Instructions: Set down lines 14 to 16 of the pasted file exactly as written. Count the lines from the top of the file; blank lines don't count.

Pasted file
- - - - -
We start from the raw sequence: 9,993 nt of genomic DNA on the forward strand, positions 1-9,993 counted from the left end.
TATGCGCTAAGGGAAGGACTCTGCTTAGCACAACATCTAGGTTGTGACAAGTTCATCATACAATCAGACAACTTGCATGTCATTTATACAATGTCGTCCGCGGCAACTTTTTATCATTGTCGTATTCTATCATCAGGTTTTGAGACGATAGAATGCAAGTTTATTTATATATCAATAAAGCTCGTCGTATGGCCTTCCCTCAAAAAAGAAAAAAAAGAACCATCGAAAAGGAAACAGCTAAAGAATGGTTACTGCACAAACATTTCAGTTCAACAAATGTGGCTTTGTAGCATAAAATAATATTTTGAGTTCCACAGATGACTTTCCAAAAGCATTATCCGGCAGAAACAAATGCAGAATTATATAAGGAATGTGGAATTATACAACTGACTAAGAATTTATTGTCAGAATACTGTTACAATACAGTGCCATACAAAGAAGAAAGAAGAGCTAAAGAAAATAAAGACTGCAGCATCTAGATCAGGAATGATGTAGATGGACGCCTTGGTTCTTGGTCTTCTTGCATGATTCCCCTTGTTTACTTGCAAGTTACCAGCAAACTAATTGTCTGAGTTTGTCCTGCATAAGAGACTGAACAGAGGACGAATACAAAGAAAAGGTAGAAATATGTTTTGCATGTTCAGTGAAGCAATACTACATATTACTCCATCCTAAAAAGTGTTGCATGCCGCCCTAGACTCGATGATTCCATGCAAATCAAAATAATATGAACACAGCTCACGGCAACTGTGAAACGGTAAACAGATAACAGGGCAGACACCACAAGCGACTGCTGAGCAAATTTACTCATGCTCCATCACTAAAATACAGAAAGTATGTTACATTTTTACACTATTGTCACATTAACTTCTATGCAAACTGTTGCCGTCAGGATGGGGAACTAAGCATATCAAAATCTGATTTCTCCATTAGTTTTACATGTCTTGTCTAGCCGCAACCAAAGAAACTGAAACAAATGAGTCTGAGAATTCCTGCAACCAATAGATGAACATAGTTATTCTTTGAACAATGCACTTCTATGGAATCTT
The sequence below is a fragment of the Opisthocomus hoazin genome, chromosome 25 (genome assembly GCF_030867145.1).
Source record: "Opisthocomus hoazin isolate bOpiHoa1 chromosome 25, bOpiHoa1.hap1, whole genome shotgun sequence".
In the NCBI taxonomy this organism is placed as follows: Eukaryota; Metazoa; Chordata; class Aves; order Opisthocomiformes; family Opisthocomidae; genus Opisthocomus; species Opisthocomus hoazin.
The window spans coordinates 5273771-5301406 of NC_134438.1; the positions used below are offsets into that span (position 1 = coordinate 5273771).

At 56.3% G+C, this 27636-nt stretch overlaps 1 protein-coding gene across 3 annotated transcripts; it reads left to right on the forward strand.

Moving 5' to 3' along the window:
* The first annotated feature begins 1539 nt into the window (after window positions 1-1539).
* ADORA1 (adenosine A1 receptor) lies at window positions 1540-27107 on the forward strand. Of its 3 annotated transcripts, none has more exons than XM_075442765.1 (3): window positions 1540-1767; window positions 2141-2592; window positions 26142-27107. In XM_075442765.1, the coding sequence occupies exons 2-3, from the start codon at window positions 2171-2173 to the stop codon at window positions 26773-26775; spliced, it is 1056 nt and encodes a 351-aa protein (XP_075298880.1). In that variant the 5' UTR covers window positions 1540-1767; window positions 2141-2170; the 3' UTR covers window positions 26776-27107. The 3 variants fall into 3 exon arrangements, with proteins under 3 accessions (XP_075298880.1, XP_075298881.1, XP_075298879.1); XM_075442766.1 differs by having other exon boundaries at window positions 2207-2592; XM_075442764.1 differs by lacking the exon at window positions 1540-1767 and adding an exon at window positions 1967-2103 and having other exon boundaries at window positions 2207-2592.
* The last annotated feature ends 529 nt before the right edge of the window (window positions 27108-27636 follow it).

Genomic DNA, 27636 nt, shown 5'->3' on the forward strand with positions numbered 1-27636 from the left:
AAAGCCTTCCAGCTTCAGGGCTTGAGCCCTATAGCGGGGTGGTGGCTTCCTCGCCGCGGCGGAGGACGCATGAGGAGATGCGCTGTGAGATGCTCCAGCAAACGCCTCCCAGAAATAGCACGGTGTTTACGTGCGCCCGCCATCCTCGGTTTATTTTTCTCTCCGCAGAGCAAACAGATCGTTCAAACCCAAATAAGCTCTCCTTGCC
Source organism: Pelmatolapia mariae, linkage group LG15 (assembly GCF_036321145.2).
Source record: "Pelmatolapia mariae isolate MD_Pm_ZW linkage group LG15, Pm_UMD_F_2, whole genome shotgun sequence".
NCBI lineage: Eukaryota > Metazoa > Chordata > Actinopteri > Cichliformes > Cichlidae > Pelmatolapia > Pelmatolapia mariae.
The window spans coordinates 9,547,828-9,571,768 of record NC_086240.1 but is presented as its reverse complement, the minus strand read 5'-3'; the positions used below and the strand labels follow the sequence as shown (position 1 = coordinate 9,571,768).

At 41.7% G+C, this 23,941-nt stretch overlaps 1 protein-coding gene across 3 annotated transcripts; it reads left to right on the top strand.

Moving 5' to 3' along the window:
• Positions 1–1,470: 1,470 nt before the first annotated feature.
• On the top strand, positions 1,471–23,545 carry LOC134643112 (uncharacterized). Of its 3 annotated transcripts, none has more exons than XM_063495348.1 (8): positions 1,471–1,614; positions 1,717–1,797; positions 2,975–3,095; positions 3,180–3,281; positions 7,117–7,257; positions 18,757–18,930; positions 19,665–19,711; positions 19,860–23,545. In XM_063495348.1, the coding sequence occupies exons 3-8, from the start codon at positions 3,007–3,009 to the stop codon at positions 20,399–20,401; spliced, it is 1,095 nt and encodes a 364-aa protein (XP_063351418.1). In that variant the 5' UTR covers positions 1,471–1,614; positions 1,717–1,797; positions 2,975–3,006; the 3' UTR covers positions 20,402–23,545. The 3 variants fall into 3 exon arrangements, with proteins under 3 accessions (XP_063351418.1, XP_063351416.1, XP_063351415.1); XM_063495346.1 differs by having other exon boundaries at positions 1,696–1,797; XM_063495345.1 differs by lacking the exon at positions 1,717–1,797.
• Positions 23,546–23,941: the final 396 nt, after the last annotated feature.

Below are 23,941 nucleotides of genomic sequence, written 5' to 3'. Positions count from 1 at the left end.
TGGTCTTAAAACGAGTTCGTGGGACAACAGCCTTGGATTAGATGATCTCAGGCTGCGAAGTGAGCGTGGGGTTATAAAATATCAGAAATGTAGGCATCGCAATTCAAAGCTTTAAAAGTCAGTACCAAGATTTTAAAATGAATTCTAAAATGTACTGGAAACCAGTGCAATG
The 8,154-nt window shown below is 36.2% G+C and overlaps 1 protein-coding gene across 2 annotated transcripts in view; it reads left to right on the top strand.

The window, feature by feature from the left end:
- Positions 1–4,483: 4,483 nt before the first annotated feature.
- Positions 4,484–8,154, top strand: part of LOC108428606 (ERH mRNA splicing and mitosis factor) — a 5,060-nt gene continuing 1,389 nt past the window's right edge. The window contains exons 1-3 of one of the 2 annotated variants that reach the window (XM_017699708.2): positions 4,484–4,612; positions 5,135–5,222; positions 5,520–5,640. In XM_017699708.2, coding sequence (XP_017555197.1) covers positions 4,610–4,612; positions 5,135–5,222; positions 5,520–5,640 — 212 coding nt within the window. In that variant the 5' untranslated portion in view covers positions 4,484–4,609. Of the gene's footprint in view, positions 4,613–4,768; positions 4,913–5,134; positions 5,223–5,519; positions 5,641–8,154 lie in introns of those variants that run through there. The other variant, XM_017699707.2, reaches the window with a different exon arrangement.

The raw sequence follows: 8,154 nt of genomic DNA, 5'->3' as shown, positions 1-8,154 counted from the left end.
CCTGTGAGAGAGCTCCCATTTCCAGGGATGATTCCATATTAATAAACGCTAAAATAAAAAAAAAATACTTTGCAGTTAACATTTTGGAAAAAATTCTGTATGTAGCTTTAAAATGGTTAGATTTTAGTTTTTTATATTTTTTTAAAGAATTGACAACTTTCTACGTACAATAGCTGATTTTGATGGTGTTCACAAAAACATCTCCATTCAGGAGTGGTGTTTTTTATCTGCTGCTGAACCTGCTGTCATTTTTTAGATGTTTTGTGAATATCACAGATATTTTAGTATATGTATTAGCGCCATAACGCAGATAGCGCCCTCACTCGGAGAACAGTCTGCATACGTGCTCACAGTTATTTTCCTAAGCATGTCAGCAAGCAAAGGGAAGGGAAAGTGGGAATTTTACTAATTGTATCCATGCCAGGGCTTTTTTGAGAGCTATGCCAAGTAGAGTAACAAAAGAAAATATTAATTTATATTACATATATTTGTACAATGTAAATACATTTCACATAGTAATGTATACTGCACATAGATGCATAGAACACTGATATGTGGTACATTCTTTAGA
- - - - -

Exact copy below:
Source organism: Pelmatolapia mariae, linkage group LG15 (assembly GCF_036321145.2).
Source record: "Pelmatolapia mariae isolate MD_Pm_ZW linkage group LG15, Pm_UMD_F_2, whole genome shotgun sequence".
NCBI lineage: Eukaryota > Metazoa > Chordata > Actinopteri > Cichliformes > Cichlidae > Pelmatolapia > Pelmatolapia mariae.